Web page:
“He said he knew many stories, some of them more horrible and incredible than anything that had ever been written… I asked him what sort of stories and he said battles, executions, tortures, violations, fearful customs, unbelievable practices, debaucheries; anything I needed.” p. 116.
“I am not sure Scott had ever drunk wine from a bottle before and it was exciting to him as though he were slumming or as a girl might be excited by going swimming for the first time without a bathing suit.” p. 120
Fitzgerald “He also explained that diseases were different in different parts of America, and if my father had practised medicine in New York instead of in the Middle West, he would have known an entirely different gamut of diseases. He used the word gamut.” p. 120.
“Scott then asked me if I were afraid to die and I said more at some times than at others.” p. 121.
“Scott was lying in bed to conserve his strength for his battle against the disease.” p. 122
“I was geting tired of the literary life, if this was the literary life that I was leading, and already I missed not working and I felt the death loneliness that comes at the end of every day that is wasted in your life. I was very tired of Scott and of his silly comedy,” p. 122.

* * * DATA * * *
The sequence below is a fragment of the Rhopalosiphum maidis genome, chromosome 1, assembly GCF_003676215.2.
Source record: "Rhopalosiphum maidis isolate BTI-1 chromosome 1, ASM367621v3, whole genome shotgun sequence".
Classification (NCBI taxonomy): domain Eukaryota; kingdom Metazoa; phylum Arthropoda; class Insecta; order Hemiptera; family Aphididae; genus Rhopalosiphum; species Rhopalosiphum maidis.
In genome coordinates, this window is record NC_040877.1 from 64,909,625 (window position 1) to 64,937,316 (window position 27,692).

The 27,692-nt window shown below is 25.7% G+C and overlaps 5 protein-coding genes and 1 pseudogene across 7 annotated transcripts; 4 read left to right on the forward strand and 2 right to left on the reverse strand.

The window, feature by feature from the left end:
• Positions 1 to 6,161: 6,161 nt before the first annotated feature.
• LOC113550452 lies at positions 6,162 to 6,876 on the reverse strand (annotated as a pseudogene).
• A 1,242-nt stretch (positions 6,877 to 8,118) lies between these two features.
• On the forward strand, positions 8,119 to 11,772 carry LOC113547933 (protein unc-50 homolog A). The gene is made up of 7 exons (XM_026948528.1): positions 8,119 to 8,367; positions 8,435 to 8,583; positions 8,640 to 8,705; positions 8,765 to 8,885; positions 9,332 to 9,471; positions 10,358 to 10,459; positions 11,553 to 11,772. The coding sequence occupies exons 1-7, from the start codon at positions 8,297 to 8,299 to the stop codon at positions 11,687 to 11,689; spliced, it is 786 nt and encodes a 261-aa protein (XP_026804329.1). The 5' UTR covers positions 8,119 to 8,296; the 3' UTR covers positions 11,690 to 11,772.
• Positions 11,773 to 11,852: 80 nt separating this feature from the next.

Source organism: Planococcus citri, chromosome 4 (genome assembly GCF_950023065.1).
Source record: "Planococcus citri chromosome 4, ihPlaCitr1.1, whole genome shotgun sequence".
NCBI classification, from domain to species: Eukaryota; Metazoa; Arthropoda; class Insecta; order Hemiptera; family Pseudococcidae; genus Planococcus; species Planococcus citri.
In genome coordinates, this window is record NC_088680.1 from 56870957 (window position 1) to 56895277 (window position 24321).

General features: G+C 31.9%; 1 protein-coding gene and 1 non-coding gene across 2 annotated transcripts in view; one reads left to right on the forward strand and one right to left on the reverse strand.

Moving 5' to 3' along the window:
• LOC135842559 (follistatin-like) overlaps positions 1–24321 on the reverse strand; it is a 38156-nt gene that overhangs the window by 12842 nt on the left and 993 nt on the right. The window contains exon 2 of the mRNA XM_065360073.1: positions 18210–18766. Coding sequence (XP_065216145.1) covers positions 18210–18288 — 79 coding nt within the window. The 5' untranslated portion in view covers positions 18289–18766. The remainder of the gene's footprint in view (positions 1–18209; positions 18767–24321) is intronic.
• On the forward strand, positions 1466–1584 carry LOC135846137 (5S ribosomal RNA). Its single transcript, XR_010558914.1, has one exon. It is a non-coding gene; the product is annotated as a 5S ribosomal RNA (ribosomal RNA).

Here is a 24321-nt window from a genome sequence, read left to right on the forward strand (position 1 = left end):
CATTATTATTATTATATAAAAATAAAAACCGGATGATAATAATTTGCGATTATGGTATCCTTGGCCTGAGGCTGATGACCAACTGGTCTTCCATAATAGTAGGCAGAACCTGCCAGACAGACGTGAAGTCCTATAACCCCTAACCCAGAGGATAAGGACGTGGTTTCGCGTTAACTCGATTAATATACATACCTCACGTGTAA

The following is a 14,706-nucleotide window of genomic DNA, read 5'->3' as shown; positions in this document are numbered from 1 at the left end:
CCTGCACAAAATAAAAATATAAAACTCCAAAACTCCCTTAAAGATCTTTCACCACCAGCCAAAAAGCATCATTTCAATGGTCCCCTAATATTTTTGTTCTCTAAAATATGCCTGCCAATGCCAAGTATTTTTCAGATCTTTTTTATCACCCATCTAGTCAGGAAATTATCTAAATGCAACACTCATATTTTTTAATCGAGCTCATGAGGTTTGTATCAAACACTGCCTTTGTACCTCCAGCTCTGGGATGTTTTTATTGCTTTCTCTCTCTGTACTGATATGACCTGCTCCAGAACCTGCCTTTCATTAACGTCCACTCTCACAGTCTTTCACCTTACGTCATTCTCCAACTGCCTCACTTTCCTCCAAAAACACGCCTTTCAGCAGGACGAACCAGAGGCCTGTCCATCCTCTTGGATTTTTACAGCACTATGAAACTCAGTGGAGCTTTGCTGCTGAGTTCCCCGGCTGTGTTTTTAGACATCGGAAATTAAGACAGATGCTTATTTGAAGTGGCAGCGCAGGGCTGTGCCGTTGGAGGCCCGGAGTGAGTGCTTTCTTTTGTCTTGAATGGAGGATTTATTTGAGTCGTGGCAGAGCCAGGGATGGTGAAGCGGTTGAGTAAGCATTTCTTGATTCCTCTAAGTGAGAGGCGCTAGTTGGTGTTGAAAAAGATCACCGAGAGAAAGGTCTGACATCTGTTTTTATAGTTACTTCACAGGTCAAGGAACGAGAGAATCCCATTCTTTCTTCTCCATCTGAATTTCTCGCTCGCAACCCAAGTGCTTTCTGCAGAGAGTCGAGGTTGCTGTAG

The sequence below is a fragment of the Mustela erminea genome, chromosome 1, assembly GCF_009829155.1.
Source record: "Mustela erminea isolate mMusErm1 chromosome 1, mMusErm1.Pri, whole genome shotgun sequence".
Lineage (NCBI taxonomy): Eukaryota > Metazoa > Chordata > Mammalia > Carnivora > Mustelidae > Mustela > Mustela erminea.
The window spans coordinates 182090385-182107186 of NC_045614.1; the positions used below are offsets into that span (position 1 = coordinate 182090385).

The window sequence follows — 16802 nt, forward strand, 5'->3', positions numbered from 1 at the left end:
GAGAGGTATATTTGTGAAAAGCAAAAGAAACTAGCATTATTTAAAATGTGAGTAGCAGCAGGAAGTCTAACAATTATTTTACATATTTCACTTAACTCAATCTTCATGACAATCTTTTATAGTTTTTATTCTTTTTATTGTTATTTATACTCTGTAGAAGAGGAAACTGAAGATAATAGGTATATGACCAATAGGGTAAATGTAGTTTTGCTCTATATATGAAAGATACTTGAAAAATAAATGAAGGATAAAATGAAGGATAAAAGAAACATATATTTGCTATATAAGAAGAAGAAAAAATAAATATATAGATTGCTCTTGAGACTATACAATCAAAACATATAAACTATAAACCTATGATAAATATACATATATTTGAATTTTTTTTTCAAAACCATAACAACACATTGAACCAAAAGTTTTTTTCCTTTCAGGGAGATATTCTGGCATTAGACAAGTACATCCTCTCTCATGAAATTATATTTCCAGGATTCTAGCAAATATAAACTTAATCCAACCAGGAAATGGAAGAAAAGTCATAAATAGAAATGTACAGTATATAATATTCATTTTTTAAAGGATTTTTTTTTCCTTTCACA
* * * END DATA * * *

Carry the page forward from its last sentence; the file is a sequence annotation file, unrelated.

“Back in the room Scott was still lying as though on his tomb, sculpted as a monument to himself, his eyes closed and breathing with exemplary dignity.” p. 123.
“In Europe then we thought of wine as something as healthy and normal as food and also as a great giver of happiness and well-being and delight.” p. 123
Tonight I would have much preferred to be in a cafe where I might read the morning editions of the Paris papers and watch the people and drink something a little more authoritative than the Macon in preparation for dinner. But I was riding herd on Scott so I enjoyed myself where I was.” p. 124.
“‘You’re a cold one, aren’t you?’ Scott asked and looking at him I saw that I had been wrong in my prescription, if not in my diagnosis, and that the whisky was working against us. ‘How do you mean. Scott?'” p. 125-126
“Zelda had hawk’s eyes and a thin mouth and deep-south manners and accent. Watching her face you could see her mind leave the table and go to the night’s party and return with her eyes blank as a cat’s and then pleased, and the pleasure would show along the thin line of her lips and then be gone.” p. 135.